Alternative Blockchain Uses Deepen Individuals’ Privacy and Ownership Losses

Social media connection concept with mobile, notebook and server technology illustration.EPS10 vector file organized in layers for easy editing.
Social media connection concept with mobile, notebook and server technology illustration.

Picture Credit: Cienpies Design & Communication

The system behind cryptocurrencies like Bitcoin, known as blockchain, is now being explored for other potential applications, according to NASDAQ. A blog post in the Wall Street Journal offered a basic definition of blockchain:

 A blockchain is a data structure that makes it possible to create a digital ledger of transactions and share it among a distributed network of computers. It uses cryptography to allow each participant on the network to manipulate the ledger in a secure way without the need for a central authority.
 ZDNET explains that “preparing an enterprise to embrace the Internet of Things means more than simply linking with remote devices or sensors. The IoT means rethinking an organization’s relationship with technology, and the possibilities that are opening up. These possibilities go far beyond what anyone could have even imagined a couple of years ago.” Of course, the myriad of applications from these efficiency gains are all very promising but, as 1,200 lawyer international firm Taylor Wessing points out, you don’t own this data that is being collected! This truly must change or you are going to be paying Mark Zuckerberg of Facebook for the use of your own eye scan… ABSURD! Waay back in 2008, Facebook issued its new and improved (for them) “terms of service (TOS)” asserting that “anything you upload to Facebook can be used by Facebook in any way they deem fit, forever, no matter what you do later.*Consumerist shared their TOS confirmation. A 2015 Atlantic cover story details how utterly creepy it is that Internet users have suffered a total loss of privacy and ownership (Google assigns to term to vehicles, wonder why…):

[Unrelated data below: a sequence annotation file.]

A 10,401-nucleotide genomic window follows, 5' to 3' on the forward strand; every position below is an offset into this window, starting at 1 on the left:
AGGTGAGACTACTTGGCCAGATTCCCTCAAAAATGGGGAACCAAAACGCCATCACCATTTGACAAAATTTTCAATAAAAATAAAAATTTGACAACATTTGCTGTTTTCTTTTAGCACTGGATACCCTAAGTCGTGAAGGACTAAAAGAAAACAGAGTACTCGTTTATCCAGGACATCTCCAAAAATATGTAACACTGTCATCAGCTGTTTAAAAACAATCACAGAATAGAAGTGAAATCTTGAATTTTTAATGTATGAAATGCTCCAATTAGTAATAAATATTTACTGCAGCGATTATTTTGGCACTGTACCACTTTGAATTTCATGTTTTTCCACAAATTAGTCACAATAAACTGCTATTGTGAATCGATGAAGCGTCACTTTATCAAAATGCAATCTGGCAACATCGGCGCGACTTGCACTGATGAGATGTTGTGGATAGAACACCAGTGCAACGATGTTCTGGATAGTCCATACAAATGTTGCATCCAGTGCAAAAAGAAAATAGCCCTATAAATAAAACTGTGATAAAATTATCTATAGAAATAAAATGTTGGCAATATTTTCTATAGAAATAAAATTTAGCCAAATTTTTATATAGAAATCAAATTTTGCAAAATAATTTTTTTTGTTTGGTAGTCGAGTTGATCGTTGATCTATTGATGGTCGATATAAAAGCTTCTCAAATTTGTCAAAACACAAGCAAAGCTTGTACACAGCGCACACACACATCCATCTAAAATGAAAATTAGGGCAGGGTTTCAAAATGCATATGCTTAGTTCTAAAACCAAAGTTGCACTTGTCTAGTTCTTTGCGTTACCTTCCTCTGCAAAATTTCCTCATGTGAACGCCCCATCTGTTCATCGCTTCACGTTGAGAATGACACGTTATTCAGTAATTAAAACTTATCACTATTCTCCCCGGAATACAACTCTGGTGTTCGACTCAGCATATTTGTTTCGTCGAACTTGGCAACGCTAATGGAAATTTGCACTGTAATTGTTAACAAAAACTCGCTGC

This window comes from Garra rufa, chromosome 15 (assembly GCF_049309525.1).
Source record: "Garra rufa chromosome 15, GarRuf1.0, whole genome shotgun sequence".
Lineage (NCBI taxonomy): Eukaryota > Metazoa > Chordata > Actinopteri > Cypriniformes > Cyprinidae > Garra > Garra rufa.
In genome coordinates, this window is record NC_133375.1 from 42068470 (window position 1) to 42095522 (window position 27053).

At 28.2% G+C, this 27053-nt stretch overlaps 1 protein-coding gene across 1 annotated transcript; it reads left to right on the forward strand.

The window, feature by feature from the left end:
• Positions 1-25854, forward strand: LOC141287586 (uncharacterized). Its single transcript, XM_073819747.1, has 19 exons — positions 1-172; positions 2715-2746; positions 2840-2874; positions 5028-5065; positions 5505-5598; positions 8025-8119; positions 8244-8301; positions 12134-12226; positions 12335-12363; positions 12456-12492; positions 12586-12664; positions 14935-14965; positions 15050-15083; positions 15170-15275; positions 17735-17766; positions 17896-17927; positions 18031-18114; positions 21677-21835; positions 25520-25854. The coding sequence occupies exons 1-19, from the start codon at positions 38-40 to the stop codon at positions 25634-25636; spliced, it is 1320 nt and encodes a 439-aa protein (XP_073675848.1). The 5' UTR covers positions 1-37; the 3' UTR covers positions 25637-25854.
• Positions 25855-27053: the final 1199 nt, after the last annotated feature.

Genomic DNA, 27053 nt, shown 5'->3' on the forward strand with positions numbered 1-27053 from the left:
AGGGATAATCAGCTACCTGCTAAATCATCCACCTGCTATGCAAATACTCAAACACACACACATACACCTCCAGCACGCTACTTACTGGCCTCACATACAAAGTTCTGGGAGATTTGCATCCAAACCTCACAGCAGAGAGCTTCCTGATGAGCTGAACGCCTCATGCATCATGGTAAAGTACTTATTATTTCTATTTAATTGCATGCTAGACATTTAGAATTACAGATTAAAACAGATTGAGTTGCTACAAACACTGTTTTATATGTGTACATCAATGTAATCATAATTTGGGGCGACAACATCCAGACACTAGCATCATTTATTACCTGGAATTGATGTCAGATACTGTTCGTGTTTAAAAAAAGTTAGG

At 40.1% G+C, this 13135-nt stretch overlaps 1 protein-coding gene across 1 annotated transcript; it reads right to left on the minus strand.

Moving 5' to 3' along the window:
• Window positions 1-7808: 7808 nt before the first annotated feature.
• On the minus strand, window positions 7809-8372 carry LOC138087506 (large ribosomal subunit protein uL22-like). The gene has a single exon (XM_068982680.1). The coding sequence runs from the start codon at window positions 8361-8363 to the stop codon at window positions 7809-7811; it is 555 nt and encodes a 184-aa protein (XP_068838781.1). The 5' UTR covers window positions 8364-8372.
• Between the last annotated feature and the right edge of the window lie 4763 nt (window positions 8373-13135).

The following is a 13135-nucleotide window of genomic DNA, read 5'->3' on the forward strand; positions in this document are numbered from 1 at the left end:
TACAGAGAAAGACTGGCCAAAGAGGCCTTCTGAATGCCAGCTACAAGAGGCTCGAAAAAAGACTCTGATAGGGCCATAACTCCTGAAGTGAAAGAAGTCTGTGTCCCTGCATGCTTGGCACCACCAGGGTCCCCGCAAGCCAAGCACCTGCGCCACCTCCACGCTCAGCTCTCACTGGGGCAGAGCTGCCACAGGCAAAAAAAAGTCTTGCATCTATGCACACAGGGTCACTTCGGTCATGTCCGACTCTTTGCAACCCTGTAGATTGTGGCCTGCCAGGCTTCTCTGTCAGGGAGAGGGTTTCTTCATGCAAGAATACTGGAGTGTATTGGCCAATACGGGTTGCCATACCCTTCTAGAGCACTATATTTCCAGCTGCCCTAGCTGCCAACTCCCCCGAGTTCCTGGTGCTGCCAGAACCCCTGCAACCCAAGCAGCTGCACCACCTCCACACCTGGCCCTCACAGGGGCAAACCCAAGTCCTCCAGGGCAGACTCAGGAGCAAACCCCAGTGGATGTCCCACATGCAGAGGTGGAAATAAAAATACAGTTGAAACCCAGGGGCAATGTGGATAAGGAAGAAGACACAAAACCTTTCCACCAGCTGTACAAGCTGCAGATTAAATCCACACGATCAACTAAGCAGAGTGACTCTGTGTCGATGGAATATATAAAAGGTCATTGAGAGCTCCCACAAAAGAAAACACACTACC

Picture Credit: Atlantic Monthly
“Facebook has also been thinking about faces. Last summer, the company’s artificial intelligence team announced that its facial-recognition software passed key tests with near human-level accuracy. (In June 2015), it presented a further development:”
‘Facebook’s Yann LeCun, the AI team’s director, boasted that a different algorithm could identify people 83 percent of the time even if their faces were not in the picture. The program instead works from a person’s hairdo, posture, and body type.’
Alternative Uses for Blockchain that NASDAQ Flags: Fortune applauded recently the ascendancy of ex-Caryle Group finance exec Adena Friedman to the role of NASDAQ chief executive, “making her the first woman to run a major U.S. exchange and catapulting her into the top ranks of women in finance.”
  • A blog on Bytecoin noted numerous alternative uses for blockchain, starting with Namecoin’s pioneering application of distributed DNA in which its goal is to allow registering standard DNS records, performing updates on them, and gaining access to these records. Others like Datacoin and Storj have suggested that blockchain could be used for cloud storage (peer to peer file sharing networks) or Satoshi Nakamoto’s suggestion that it could serve as a “distributed timestamp server” to protect data from being changed or deleted. Bitmessage and Twister both suggest that blockchain might be useful for communication platforms.